Buying an RV: The Issue of Trust

By : CONNIE GALLANT September 11, 2019 1 Comment

To trust is wonderful. But to trust an auto or RV dealership to treat you fairly is a known gamble. How much of a gamble no one knows for sure, but the best bet is that it’s somewhere in the 50/50 range. Although the 50/50 might be a fair enough gamble when buying a household appliance, for most of us it is too much when buying an RV. The following experience was such a gamble.

We received a letter about a couple's experience with trusting an RV dealership. This couple took delivery of a used motor home with the promise that a pre-delivery inspection was done and the report was to follow. They also TOLD the couple that they’d take care of any problem for the next 90 days. So, since the motor home was almost new and the dealership was so adamant that all 102 items on the dealer’s pre-delivery list checked out perfectly, the couple felt confident that they could take it home without a worry.

A week passed and no report. Being patient people, the couple gave the dealer the benefit of the doubt. However, after less than a month, the motor home developed problems that necessitated some repairs. These problems were serious enough that they should have been detected by the pre-delivery inspection. The couple later discovered that a pre-delivery inspection was never performed on the motor home and that they had bought it on a strictly “as-is” basis.

This couple lost the gamble.

In the world of RV sales, to trust the dealer or manufacturer to do the right thing is often folly and could lead to a costly drain not only on your pocketbook, but your time, energy, and emotions. A look behind the scenes tells us that many RV manufacturers and dealers are working the numbers closely. They know the new RV buyers are buying an RV as if they are buying a car or truck—which, of course, is totally wrong.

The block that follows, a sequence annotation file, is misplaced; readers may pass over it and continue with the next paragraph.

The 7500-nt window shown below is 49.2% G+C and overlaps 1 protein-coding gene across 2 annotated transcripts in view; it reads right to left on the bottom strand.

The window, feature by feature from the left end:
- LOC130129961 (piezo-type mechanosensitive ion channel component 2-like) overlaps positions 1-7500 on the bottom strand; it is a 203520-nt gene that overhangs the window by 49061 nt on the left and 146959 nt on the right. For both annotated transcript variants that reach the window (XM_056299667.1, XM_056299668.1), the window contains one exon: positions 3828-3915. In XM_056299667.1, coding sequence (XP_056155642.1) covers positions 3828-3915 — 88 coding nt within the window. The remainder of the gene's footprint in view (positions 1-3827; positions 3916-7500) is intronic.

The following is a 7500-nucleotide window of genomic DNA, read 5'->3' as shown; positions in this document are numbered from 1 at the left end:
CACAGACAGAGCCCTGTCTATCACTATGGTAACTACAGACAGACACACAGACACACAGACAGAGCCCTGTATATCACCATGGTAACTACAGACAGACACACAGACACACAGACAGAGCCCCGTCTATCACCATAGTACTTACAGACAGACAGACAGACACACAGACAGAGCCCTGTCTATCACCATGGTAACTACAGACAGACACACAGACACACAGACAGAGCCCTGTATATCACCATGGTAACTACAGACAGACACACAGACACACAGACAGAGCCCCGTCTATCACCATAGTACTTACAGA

How do you prevent ending up with a bad buy in the first place? It’s easy. Simply follow some rules.

* Be informed about the reputation of both the dealer and the RV manufacturer before you make a buying decision.

* Use the internet to search for the opinions of users of all the manufacturer’s brands. The manufacturer is the key to quality control for all their brands and warrantee satisfaction. All ratings by RVCG use manufacturer ratings as a key element for brand ratings.

* Know how to sniff out possible flaws. Read and re-read the material available to you as an RVCG member. Look at the product just like you were buying a large-screen TV instead of an RV.

* Be sure that you are getting a fair price and a dealer that you can trust. If you don’t feel that you can trust the salesperson, simply walk away.

* And don't sign anything until you’ve completely reviewed every word. Don’t guess about the fine print. If you feel it’s necessary, take a copy home for further study by yourself or another before you sign.

 How do you know when your trust is earned?

  • When you get straight answers to your questions and good results to your complaints.
  • When written information is clear and given in understandable terms.
  • When words are matched by corresponding action.

 Our job at RV Consumer Group is to teach RVers how to select the right RV for their needs and pocketbooks and how to practice the high art of dealing with salespeople and getting a good buy. The following publications are designed to help you master all of the above:

 With all these learning tools in your hands, there is no reason why you should ever find yourself in a situation like the one the couple featured in this article experienced.

 Remember the old-but-true saying, "Buyer beware!"

 



CONNIE GALLANT


1 Response

David
David

September 15, 2019

Some people do not know how to shop for a suit, no less buying an RV costing 10’s of thousands of dollars and more. What I have come to learn in my twelve years of RV ownership is what a sham the RVIA is. They are not out there to protect the consumer and create an industry of standardization like you would find with seals of approval like the Good Housekeeping Seal, or even more so the UL approval for electrical appliances and connections.

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